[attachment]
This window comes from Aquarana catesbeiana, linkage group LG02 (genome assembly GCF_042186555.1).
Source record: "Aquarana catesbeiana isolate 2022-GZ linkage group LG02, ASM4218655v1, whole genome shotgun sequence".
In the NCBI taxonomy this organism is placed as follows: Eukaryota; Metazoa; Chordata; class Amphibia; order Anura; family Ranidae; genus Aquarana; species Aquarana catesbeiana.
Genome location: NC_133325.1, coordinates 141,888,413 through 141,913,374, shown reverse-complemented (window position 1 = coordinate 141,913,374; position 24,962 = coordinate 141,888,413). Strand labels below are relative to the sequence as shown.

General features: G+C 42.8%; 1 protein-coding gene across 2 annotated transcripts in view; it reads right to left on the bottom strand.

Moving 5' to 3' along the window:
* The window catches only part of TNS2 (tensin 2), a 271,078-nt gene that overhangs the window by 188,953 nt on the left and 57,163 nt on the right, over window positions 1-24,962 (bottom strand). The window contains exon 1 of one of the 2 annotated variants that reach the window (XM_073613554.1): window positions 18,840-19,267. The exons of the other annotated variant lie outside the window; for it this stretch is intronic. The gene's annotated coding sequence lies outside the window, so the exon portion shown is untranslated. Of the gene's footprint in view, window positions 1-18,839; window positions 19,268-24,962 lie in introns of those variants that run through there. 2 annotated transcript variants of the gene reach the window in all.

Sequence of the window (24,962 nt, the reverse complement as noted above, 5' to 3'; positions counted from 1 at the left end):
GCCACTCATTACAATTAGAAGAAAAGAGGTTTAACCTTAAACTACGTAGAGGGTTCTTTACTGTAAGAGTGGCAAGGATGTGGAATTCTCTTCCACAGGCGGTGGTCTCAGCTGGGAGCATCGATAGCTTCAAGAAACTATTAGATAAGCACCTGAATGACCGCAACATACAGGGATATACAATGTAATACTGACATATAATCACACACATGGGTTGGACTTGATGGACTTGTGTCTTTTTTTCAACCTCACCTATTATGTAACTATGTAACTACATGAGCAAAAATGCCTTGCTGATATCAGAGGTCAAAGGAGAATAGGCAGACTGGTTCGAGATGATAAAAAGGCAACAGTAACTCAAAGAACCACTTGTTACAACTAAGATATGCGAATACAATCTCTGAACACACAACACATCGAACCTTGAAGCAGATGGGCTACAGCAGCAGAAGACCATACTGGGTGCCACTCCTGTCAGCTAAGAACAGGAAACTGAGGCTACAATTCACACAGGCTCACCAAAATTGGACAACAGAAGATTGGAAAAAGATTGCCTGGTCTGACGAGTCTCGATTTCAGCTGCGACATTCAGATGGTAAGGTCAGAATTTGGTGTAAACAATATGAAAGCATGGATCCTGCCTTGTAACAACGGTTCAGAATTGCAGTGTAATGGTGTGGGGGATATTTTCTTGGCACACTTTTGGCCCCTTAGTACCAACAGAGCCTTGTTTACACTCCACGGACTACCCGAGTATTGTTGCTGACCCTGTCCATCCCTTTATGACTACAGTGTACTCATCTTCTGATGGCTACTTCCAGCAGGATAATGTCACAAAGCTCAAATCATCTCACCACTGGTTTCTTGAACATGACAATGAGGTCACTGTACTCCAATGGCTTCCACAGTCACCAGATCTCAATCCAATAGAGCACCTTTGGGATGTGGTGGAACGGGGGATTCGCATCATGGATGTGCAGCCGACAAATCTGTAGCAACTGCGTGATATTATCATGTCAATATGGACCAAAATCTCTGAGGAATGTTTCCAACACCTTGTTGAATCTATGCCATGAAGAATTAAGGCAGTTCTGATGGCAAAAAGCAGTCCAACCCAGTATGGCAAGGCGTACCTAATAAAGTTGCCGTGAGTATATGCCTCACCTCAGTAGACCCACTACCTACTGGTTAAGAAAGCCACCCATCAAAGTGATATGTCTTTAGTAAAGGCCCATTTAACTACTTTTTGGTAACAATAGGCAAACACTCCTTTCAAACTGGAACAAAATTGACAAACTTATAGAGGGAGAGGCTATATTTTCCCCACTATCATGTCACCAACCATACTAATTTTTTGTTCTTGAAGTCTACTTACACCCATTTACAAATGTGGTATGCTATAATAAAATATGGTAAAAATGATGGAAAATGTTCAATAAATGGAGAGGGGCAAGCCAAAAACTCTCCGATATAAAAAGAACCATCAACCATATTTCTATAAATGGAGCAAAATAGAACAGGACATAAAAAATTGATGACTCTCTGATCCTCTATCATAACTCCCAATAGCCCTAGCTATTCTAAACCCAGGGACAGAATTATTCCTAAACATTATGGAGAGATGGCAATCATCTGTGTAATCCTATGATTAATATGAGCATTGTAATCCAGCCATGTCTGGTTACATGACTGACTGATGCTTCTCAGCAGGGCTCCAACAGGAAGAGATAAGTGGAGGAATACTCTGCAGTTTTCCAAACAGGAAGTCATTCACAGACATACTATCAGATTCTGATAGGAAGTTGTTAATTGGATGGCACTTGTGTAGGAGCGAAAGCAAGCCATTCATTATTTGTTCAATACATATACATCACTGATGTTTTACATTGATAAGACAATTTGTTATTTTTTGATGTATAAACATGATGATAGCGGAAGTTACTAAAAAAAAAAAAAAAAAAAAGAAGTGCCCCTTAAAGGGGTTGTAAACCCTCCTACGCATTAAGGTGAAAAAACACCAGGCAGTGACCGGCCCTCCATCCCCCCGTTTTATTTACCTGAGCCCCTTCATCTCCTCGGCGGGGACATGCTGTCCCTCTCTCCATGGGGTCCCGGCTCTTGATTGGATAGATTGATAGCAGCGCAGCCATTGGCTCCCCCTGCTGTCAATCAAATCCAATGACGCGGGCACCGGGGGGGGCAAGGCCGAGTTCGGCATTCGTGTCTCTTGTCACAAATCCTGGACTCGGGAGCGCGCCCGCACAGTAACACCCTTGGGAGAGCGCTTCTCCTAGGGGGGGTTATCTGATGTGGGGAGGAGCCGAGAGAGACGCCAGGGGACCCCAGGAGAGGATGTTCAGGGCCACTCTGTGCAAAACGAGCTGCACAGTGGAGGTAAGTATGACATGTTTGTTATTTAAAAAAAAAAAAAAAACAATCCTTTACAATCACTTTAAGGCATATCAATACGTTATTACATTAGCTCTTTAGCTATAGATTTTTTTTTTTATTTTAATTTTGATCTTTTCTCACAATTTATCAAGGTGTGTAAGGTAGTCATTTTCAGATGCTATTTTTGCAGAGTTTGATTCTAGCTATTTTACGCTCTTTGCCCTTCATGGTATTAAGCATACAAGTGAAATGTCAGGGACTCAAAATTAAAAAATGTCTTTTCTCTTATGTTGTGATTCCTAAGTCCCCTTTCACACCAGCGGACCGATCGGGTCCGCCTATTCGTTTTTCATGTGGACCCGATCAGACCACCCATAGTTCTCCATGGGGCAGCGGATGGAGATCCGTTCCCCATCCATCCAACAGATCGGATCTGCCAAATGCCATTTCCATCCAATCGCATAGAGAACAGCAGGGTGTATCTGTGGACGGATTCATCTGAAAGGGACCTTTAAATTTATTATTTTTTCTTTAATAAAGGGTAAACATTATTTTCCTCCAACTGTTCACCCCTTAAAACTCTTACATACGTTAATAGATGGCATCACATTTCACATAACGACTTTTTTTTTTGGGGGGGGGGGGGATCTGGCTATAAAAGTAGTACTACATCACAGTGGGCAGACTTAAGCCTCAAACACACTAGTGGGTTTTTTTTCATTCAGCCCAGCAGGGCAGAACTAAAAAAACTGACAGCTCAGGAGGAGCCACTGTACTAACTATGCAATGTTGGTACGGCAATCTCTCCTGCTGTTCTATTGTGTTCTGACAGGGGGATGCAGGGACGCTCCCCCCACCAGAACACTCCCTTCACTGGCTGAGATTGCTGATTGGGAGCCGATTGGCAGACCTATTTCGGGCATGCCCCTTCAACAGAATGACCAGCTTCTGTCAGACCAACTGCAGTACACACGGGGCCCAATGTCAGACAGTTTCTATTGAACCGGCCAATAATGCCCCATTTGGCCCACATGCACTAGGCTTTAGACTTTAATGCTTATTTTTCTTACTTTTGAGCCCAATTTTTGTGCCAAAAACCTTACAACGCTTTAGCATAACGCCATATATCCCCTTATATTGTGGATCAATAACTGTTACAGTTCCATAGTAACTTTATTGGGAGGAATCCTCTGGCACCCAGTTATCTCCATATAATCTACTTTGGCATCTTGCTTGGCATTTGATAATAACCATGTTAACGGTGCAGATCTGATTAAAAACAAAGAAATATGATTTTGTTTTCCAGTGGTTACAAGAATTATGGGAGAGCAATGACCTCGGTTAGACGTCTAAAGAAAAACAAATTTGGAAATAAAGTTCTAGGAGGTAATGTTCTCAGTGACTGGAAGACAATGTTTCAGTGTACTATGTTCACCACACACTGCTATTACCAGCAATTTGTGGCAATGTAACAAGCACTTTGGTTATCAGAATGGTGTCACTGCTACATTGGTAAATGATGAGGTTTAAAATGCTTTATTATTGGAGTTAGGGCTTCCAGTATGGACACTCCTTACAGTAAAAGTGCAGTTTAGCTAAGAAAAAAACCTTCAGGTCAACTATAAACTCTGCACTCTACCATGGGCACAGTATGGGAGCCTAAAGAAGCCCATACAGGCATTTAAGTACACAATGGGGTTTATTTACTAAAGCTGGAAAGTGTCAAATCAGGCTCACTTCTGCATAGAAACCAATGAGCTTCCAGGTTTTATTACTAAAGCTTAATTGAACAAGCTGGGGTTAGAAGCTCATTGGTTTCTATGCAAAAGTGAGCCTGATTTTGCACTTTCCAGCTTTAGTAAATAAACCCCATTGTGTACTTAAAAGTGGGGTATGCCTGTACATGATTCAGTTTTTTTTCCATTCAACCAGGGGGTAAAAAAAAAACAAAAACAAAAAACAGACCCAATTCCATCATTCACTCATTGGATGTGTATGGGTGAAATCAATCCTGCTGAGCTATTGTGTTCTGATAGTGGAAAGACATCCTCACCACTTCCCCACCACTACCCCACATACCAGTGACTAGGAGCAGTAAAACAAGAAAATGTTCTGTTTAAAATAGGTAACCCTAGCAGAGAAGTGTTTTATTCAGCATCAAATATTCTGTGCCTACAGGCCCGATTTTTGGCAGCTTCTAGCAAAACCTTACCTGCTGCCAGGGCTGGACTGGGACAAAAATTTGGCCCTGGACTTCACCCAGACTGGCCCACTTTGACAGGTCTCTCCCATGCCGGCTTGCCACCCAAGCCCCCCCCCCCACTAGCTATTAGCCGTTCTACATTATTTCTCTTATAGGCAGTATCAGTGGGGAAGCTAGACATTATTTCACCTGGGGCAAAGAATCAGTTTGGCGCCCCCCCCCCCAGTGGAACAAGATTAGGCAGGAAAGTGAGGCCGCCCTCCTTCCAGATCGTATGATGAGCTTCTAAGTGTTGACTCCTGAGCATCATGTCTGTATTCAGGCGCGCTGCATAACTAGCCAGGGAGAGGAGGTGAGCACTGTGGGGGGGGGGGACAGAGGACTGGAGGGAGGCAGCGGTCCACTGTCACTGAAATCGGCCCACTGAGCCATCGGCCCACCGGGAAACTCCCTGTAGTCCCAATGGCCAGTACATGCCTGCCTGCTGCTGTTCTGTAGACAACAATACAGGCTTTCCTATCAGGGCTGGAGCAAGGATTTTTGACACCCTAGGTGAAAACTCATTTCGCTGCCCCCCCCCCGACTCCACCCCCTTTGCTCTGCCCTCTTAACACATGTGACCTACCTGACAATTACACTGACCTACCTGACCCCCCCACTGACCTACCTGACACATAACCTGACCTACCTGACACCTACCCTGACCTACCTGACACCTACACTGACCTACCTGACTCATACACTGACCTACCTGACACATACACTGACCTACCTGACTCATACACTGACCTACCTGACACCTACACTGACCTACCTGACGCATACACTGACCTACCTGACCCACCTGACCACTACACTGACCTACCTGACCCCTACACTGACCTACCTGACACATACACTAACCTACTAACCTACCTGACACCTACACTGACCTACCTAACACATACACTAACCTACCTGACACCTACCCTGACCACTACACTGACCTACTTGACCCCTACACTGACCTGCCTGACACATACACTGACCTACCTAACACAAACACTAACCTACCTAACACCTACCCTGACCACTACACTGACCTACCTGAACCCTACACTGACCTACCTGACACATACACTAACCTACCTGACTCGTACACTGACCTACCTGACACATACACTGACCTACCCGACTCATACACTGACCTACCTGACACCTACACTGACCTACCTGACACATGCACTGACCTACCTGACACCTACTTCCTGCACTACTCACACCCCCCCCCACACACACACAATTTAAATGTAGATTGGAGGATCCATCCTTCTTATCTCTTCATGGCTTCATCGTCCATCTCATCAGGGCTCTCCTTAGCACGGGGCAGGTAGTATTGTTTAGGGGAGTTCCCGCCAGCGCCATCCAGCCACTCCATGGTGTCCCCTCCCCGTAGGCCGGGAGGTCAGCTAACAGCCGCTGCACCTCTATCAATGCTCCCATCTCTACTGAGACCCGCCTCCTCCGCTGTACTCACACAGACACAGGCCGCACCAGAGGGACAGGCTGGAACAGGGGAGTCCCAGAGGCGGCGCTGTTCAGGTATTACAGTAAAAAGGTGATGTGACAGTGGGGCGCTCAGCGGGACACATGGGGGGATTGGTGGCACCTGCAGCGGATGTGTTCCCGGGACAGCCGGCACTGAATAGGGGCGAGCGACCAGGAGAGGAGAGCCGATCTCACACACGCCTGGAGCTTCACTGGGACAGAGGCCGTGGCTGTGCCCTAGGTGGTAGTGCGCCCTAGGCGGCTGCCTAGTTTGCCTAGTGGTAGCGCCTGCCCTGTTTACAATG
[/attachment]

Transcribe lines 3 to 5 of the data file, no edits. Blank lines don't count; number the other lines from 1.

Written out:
In the NCBI taxonomy this organism is placed as follows: Eukaryota; Metazoa; Chordata; class Amphibia; order Anura; family Ranidae; genus Aquarana; species Aquarana catesbeiana.
Genome location: NC_133325.1, coordinates 141,888,413 through 141,913,374, shown reverse-complemented (window position 1 = coordinate 141,913,374; position 24,962 = coordinate 141,888,413). Strand labels below are relative to the sequence as shown.

General features: G+C 42.8%; 1 protein-coding gene across 2 annotated transcripts in view; it reads right to left on the bottom strand.